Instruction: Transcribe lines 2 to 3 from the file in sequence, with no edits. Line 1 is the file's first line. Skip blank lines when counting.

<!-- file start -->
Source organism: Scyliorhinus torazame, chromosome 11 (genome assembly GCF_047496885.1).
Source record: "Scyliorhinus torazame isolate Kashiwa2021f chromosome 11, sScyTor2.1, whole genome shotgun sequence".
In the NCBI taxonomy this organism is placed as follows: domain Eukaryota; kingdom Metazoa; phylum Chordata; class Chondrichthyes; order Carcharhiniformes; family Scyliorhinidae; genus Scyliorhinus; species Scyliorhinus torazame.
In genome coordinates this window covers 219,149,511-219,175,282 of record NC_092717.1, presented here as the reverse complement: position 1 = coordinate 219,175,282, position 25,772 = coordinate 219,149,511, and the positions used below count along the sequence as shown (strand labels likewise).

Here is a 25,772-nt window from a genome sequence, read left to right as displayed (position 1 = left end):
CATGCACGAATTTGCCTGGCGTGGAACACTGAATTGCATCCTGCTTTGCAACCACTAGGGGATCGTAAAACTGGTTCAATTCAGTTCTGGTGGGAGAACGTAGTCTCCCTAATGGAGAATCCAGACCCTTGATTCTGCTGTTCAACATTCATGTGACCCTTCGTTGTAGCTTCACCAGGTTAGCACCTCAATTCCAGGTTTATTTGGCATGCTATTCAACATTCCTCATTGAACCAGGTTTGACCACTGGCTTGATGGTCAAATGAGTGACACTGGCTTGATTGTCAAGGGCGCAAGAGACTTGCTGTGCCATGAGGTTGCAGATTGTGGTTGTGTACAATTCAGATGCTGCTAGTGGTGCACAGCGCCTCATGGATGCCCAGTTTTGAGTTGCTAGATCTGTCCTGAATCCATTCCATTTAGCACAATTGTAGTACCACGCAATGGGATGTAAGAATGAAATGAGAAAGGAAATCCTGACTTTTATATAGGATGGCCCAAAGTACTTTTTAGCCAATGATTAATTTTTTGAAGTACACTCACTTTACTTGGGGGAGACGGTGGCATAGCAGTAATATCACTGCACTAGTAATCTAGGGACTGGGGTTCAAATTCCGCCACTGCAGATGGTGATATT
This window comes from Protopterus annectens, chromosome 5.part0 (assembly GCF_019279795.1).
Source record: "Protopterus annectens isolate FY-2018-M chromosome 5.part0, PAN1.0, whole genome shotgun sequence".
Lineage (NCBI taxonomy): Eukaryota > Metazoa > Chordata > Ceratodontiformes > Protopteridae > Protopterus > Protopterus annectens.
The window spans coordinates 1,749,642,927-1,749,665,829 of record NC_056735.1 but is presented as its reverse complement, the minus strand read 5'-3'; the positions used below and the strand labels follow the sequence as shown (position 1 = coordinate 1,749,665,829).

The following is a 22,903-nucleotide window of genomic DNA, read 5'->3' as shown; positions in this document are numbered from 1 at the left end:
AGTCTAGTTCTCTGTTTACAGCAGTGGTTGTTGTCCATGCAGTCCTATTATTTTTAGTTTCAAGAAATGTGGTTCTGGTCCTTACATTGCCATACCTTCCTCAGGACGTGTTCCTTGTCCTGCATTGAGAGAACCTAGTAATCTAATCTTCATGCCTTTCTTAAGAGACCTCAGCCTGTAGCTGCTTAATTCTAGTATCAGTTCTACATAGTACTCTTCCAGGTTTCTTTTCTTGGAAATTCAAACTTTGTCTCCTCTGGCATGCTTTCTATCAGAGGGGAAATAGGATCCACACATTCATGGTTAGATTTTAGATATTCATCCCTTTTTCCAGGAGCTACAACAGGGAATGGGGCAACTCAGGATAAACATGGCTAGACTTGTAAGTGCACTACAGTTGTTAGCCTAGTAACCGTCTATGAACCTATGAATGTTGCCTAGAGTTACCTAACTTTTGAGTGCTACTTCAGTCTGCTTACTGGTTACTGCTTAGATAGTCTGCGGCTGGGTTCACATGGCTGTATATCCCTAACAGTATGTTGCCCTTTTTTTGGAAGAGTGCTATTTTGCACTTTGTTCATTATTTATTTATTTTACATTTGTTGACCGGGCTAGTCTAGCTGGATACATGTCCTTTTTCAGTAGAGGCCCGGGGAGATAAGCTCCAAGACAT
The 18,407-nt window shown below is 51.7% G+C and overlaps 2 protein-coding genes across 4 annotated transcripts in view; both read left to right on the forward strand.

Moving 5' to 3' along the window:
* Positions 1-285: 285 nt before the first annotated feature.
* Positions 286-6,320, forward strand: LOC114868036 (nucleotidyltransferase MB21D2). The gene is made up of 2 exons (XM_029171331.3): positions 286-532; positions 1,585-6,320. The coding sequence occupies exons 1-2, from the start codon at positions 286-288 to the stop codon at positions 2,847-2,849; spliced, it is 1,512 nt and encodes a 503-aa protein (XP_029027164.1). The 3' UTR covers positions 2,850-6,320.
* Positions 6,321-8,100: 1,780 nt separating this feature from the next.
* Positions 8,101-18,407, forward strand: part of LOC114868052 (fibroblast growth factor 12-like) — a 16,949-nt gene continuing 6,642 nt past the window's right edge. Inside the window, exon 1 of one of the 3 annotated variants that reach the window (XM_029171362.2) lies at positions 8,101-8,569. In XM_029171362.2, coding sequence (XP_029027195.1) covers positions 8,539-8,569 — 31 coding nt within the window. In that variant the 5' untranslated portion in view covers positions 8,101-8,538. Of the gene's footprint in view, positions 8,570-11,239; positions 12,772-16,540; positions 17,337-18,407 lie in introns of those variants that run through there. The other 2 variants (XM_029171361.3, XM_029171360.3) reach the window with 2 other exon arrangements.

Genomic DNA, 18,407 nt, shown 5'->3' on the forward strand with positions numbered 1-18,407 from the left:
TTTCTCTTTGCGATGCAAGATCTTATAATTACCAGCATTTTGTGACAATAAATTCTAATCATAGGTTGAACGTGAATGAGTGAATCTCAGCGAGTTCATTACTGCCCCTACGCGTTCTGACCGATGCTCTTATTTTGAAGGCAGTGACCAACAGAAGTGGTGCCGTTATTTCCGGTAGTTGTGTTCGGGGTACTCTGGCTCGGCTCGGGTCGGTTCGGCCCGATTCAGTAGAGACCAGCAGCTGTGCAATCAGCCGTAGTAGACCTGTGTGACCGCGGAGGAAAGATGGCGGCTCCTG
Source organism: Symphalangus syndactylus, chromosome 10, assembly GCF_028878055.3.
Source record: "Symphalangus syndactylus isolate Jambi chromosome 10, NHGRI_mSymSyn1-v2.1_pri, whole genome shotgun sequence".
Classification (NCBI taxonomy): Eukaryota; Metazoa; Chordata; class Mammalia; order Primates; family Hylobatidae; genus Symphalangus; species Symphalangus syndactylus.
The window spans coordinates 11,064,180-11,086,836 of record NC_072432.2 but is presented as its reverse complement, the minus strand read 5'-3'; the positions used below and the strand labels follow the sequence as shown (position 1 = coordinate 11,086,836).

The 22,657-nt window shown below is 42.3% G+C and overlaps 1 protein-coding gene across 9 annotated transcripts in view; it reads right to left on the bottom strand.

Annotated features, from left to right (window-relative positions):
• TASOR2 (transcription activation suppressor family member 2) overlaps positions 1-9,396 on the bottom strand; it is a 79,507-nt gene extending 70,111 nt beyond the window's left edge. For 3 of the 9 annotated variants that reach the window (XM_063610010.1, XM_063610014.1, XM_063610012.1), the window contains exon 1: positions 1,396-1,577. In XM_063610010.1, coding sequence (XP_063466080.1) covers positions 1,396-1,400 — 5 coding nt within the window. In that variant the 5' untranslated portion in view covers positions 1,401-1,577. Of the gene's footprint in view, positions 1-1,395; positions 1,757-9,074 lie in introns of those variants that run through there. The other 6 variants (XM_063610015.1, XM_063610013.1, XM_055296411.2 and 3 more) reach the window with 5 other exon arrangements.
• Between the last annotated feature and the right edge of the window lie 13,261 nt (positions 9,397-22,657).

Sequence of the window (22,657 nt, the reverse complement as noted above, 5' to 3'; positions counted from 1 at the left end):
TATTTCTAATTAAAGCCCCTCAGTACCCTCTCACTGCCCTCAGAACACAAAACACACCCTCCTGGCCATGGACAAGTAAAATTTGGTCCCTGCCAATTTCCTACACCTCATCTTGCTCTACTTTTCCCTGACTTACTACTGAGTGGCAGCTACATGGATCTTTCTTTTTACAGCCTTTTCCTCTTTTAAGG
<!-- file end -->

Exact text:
Source record: "Scyliorhinus torazame isolate Kashiwa2021f chromosome 11, sScyTor2.1, whole genome shotgun sequence".
In the NCBI taxonomy this organism is placed as follows: domain Eukaryota; kingdom Metazoa; phylum Chordata; class Chondrichthyes; order Carcharhiniformes; family Scyliorhinidae; genus Scyliorhinus; species Scyliorhinus torazame.